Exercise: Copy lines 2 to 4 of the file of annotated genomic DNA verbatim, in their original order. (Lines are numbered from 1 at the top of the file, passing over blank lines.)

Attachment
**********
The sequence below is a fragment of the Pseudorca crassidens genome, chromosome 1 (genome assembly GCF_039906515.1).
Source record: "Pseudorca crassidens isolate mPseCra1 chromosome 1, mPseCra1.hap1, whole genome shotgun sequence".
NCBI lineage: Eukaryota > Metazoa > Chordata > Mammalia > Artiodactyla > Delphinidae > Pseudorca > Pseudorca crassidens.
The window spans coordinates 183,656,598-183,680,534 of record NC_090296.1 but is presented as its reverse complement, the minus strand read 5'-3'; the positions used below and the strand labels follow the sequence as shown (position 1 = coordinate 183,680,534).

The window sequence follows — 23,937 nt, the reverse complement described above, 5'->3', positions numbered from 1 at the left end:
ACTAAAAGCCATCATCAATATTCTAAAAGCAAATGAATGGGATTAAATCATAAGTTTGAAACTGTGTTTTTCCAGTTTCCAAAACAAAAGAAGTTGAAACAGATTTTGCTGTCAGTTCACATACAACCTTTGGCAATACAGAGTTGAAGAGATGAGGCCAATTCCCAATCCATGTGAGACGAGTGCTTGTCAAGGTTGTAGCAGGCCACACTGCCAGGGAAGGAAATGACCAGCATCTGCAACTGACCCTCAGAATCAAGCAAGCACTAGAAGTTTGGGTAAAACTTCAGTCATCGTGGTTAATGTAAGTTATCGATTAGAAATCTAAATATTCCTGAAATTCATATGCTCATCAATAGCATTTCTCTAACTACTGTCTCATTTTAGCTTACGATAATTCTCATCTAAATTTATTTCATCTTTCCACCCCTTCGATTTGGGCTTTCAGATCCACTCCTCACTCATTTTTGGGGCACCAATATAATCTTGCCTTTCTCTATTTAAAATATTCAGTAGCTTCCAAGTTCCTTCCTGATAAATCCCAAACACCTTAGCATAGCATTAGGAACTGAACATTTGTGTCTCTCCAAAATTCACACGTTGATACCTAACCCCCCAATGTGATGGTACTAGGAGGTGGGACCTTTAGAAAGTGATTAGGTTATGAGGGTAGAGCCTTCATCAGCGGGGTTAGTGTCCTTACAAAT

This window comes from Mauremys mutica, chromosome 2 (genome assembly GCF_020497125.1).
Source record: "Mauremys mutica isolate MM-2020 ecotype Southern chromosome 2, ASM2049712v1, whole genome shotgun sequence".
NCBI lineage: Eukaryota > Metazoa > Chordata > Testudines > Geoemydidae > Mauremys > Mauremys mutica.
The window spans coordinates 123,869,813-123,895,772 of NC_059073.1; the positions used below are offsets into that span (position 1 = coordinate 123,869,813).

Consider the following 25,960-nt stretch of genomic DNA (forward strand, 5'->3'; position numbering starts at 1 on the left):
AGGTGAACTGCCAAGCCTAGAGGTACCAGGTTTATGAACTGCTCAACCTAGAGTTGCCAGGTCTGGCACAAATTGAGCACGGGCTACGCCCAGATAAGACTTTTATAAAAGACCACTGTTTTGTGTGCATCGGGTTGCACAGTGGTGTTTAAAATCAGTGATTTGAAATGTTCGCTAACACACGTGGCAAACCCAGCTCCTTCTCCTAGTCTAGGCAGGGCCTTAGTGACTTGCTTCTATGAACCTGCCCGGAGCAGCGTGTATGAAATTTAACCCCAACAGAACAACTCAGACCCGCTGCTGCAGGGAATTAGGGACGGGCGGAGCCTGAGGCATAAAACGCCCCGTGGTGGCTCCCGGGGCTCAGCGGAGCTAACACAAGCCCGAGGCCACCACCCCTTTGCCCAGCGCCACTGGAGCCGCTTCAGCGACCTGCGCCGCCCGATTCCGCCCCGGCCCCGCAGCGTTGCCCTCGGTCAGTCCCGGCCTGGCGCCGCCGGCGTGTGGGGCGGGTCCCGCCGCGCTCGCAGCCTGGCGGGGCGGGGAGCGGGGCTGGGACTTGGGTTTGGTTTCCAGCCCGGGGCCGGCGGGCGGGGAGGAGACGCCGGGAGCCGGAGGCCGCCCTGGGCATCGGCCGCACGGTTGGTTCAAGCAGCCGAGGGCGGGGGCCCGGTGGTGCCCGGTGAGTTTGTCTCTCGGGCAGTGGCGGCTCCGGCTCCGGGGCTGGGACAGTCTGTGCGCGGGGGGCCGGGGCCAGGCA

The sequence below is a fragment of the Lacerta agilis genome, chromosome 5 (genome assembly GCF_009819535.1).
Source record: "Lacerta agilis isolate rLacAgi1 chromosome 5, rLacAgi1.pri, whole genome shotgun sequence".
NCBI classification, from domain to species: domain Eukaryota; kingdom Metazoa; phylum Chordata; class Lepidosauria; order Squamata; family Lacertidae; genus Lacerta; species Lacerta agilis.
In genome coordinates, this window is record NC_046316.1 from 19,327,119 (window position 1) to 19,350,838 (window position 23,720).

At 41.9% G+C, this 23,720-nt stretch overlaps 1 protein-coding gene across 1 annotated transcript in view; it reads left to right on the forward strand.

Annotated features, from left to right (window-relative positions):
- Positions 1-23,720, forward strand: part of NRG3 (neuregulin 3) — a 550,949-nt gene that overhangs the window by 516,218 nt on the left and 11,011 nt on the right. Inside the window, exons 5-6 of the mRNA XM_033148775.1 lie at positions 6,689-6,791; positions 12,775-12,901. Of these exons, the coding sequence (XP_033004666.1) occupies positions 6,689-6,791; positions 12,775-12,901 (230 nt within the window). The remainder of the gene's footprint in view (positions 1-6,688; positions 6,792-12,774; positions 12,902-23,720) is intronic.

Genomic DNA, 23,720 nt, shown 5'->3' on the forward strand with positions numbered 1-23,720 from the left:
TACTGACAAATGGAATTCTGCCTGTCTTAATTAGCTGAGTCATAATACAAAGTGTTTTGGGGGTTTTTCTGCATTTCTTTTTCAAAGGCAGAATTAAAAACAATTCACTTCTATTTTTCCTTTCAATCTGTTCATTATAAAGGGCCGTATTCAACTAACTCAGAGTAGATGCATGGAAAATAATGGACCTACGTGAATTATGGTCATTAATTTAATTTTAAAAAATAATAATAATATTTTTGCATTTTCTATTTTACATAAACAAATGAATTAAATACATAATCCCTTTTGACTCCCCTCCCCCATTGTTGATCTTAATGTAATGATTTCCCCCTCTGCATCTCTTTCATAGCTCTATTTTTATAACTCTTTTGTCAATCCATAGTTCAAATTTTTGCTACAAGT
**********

Source record: "Pseudorca crassidens isolate mPseCra1 chromosome 1, mPseCra1.hap1, whole genome shotgun sequence".
NCBI lineage: Eukaryota > Metazoa > Chordata > Mammalia > Artiodactyla > Delphinidae > Pseudorca > Pseudorca crassidens.
The window spans coordinates 183,656,598-183,680,534 of record NC_090296.1 but is presented as its reverse complement, the minus strand read 5'-3'; the positions used below and the strand labels follow the sequence as shown (position 1 = coordinate 183,680,534).